The GT2 RS in­te­rior is other­wise stan­dard 991 fare, red and black Al­can­tara thrown around with di­a­bol­i­cal aban­don. There’s a more road-friendly seat belt har­ness (com­pared to the race-ready, FIA-tagged of­fer­ing of a GT3), yet an ex­tin­guisher still takes up res­i­dence in the pas­sen­ger footwell, a cage scaf­folds it­self through where the rear ‘seats’ would nor­mally be, the rear wing vis­i­ble in the rear vi­sion mirror over the top of the cage’s cen­tral ‘X’-brace. The speedome­ter reads to 400km/h. Just sit­ting in the GT2 RS is some­thing spe­cial.

Hav­ing in­serted the chunky key­fob and turned it, like a key, the GT2 RS idles, im­pa­tiently, in a way that might re­mind some of heav­ily mod­i­fied RB26-pow­ered GT-Rs or 2JZ Supras. Very loud, deep and with the oc­ca­sional miss in the idle, it’s dis­tinct.

With the in­ter­cooler spray tank empty from a Mr W. Luff’s ex­ploits the day be­fore, Su­percheap Auto is our first desti­na­tion to find some dis­tilled wa­ter. It’s im­pos­si­ble, it turns out, yet we are papped by yet another smart­phone by Tim, dig­i­tally dis­tribut­ing his spy shot, like a Stasi agent, to the tight-knit com­mu­nity of South Aus­tralian car nuts. Just like that, we feel like we’re be­ing watched. And it turns out Tim can rec­om­mend us a few roads – Gorge, Chain of Ponds and North East, in fact. De­tour to Port Wake­field? Of course.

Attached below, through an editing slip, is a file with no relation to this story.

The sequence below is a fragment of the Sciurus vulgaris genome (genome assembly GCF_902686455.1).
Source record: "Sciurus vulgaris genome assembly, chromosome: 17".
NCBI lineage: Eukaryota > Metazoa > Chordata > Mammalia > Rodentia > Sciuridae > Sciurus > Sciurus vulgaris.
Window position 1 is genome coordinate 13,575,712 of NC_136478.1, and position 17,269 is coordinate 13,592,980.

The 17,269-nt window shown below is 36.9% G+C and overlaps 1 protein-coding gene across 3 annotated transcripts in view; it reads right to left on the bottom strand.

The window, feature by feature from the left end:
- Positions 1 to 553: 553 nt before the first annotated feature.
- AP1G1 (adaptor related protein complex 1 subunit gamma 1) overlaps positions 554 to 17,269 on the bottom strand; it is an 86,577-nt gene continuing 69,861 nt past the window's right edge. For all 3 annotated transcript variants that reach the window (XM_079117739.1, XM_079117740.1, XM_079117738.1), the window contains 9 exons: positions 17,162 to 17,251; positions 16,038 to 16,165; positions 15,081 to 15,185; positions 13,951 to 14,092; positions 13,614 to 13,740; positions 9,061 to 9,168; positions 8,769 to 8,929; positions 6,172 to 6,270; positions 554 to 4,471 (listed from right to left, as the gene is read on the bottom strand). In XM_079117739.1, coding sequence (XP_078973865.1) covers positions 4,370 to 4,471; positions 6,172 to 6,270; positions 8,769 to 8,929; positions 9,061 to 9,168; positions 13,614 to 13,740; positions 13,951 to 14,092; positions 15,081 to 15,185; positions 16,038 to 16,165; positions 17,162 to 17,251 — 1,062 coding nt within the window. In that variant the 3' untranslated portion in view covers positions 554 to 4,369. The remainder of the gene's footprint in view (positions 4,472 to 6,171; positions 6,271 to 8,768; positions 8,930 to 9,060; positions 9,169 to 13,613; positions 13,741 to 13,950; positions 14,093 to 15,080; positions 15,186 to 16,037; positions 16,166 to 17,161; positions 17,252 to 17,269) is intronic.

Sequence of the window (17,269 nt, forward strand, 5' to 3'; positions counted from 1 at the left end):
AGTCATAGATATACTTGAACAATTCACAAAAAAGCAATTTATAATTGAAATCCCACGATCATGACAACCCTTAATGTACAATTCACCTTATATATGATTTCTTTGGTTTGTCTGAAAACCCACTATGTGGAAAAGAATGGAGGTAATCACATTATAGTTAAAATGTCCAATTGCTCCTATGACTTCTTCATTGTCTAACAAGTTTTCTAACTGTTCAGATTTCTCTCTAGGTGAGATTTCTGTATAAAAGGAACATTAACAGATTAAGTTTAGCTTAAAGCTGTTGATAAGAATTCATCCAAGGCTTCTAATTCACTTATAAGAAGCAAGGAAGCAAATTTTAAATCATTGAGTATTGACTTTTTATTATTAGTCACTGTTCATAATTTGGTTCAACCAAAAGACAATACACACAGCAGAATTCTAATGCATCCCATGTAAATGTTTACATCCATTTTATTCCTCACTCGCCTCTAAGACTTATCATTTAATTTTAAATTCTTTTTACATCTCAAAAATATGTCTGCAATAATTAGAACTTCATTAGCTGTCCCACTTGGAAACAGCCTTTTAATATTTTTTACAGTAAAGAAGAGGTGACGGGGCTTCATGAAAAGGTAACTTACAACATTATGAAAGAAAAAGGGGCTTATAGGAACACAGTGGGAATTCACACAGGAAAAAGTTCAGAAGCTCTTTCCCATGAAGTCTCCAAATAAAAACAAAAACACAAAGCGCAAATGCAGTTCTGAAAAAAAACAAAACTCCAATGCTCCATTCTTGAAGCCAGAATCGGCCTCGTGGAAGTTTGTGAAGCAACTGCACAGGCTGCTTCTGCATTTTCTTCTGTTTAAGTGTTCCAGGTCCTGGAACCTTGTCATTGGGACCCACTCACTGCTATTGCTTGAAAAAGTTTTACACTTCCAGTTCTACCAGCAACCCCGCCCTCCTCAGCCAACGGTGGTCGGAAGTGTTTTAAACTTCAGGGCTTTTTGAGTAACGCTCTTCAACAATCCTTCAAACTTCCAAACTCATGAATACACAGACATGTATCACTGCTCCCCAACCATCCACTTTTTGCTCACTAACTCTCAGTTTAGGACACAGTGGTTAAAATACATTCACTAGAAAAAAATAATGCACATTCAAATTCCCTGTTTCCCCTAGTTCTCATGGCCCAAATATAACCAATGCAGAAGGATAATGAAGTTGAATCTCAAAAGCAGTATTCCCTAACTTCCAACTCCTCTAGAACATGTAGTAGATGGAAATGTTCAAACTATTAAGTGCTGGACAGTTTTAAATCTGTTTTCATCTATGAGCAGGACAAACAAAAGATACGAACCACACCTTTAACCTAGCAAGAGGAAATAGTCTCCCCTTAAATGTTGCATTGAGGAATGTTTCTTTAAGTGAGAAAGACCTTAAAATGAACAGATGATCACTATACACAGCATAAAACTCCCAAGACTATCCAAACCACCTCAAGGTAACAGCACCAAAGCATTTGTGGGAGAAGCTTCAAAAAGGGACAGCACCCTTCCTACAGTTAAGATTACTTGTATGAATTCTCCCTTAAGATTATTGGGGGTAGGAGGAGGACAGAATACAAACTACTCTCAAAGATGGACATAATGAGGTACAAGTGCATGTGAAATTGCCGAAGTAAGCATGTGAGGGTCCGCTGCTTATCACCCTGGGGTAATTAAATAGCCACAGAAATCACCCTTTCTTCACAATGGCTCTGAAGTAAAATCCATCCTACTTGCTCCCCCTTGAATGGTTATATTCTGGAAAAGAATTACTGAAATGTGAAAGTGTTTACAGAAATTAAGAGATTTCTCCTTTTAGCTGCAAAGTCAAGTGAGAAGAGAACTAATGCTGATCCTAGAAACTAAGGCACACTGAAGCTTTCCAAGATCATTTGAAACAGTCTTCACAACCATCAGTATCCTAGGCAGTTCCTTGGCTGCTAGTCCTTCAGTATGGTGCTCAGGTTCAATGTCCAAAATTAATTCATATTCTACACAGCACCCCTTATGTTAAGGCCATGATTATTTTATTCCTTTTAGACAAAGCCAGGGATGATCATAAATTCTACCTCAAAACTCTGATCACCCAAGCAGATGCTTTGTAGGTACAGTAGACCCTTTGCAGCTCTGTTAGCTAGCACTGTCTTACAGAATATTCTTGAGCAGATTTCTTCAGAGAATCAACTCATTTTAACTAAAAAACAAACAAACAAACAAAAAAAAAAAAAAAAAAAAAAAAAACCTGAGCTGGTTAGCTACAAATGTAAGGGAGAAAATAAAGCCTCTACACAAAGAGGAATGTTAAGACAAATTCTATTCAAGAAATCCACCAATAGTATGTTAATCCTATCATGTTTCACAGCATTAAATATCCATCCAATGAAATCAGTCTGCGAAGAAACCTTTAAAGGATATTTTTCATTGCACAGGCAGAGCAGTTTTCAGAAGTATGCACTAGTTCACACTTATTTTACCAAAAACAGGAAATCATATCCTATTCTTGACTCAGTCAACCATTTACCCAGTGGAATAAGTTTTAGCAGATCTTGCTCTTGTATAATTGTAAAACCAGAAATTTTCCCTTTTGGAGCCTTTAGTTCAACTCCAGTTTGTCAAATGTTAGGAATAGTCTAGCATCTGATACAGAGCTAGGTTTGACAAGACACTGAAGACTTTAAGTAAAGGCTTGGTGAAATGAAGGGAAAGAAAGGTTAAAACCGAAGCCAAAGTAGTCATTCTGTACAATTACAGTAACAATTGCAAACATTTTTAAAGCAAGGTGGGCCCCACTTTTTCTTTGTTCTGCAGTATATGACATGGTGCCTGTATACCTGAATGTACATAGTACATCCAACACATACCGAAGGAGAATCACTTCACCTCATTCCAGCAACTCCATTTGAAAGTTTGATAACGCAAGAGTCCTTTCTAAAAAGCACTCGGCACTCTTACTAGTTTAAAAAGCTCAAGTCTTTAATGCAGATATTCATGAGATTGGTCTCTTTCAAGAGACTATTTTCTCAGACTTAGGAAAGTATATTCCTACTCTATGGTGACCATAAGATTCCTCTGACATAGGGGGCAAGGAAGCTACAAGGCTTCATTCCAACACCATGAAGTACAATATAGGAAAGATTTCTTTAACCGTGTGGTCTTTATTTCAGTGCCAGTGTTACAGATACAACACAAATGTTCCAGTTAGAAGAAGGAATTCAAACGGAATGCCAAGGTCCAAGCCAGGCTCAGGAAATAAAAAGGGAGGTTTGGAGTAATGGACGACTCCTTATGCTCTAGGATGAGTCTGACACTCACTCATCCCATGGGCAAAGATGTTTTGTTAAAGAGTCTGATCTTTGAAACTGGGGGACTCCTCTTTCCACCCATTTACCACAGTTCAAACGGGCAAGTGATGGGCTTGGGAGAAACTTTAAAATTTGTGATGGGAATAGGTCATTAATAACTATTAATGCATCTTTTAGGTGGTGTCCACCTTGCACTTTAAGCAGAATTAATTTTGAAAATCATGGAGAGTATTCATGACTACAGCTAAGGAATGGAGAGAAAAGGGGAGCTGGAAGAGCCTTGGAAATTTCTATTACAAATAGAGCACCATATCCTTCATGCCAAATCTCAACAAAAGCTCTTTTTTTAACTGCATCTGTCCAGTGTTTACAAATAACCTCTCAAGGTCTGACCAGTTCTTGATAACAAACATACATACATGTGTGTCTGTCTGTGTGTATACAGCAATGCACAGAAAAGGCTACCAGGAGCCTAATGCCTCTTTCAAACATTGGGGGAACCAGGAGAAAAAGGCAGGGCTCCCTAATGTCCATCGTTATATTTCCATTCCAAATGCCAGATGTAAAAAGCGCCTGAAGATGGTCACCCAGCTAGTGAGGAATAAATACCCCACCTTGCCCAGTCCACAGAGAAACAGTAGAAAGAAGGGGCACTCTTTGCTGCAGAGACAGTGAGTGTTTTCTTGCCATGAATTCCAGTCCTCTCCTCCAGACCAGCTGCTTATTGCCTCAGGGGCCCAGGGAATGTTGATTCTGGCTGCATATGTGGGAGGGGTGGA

Hav­ing passed through the charm­ingly Ger­manic Hah­n­dorf in our Teu­tonic Ter­roriser, a small mous­ta­chioed old man ap­proaches. “How much?” Seems to be the most com­mon by­stander ques­tion of the day. We tell him the fig­ure. He is quiet; his eye­brows raise. And just when we thought this bloke was nor­mal, he goes full South Aus­tralian on us. “It’s horny,” he grins, eyes wide. I grab the photographer and al­most launch­con­trol out of there.